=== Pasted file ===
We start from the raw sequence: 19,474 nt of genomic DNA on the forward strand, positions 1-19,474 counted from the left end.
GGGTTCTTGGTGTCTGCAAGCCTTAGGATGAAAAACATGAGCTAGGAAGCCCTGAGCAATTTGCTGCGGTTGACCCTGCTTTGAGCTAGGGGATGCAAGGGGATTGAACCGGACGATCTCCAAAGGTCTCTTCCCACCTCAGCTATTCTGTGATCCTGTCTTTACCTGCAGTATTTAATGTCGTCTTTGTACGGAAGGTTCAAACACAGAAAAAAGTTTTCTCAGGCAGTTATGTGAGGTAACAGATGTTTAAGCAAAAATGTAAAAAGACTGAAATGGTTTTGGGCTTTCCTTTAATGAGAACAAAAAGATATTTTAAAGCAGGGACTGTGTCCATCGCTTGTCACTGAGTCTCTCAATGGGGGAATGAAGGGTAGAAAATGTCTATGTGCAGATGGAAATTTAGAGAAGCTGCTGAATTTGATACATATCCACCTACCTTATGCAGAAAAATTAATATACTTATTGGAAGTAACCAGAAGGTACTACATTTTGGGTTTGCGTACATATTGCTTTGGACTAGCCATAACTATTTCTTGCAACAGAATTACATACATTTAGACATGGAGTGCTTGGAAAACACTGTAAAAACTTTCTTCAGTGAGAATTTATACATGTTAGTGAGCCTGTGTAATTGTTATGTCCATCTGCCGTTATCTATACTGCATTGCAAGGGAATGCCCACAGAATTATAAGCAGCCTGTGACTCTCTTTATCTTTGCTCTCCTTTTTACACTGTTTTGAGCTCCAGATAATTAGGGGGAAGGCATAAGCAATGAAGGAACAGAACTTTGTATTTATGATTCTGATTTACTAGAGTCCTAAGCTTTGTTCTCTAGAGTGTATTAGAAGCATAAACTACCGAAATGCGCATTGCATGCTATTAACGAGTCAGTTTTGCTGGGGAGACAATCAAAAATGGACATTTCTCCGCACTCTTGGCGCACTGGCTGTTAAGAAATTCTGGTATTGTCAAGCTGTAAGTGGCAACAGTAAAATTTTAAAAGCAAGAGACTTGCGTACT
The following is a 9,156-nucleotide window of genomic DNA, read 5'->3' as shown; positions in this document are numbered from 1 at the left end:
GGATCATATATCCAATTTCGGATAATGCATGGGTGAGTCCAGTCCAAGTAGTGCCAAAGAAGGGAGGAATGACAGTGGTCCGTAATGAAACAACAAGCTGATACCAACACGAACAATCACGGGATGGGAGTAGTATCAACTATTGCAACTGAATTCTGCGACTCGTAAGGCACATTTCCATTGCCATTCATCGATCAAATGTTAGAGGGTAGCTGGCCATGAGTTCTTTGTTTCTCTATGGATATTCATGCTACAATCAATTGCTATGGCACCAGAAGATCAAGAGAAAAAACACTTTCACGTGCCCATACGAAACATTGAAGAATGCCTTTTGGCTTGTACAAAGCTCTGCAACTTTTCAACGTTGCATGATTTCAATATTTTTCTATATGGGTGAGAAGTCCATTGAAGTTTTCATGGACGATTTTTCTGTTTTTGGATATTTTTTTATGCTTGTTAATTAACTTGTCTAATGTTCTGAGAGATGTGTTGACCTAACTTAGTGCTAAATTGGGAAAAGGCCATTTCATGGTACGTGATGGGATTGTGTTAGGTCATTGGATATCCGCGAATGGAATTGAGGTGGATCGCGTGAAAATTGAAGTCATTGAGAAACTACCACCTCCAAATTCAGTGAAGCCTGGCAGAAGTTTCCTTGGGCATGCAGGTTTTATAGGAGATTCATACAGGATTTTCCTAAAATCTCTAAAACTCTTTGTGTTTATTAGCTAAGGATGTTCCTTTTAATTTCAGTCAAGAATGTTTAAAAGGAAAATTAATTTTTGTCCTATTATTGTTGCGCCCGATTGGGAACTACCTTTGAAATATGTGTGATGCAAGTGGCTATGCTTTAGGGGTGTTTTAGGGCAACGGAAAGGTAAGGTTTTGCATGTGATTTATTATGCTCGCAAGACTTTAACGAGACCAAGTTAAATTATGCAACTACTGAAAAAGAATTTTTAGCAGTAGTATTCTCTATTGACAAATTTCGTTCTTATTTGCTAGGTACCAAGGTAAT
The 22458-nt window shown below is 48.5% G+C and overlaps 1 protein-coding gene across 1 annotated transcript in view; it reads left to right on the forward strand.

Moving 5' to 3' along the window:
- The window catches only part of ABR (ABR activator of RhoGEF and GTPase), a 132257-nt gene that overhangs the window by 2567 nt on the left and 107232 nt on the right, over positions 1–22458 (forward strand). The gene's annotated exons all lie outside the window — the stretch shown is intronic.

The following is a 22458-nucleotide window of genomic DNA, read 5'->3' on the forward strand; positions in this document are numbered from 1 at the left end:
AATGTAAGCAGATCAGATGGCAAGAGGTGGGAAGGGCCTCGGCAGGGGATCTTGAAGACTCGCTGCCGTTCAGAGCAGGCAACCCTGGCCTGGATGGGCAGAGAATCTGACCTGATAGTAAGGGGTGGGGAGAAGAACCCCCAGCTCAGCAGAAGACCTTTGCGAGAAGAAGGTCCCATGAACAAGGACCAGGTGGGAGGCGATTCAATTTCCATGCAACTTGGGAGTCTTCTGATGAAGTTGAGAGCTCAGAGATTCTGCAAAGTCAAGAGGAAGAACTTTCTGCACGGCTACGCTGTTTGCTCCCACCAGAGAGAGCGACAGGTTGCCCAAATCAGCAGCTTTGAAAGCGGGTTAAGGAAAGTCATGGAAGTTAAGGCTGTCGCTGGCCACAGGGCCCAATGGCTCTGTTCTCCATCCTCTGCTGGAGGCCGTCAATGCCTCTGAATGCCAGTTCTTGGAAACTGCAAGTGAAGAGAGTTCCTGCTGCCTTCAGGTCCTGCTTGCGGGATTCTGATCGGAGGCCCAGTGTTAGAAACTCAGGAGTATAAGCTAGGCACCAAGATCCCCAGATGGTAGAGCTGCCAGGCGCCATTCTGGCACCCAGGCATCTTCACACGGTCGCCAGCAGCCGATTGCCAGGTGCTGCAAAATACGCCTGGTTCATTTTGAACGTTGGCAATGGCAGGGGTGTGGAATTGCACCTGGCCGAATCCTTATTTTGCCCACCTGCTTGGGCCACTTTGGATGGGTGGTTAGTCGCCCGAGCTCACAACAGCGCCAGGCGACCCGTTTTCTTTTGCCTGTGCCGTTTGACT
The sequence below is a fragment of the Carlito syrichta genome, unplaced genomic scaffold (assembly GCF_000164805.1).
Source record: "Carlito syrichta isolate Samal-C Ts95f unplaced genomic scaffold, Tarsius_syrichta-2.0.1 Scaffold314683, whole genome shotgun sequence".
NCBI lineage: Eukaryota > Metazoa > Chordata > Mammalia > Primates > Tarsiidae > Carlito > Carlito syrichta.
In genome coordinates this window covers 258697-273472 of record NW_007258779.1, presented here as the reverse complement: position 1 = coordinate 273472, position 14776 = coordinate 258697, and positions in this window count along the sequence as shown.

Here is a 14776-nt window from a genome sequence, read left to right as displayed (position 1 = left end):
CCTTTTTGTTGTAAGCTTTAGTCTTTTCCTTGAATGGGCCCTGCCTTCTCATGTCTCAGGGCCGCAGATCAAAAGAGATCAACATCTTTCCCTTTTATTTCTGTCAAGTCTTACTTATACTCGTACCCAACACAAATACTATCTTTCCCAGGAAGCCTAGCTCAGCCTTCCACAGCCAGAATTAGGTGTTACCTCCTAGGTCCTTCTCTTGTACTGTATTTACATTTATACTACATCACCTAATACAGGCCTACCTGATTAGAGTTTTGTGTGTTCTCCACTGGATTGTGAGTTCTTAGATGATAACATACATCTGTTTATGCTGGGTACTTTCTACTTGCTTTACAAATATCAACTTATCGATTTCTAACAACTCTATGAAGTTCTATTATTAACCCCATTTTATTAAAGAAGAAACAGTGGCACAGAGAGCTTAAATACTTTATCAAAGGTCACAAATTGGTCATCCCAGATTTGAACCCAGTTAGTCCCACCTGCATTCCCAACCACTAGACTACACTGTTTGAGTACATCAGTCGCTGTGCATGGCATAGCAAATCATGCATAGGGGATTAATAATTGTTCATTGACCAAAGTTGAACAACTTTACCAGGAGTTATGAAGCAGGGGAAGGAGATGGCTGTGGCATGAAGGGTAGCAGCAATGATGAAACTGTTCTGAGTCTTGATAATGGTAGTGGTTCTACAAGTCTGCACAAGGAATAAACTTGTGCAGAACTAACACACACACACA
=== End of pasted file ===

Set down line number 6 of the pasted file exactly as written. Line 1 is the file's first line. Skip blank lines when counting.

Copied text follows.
Moving 5' to 3' along the window: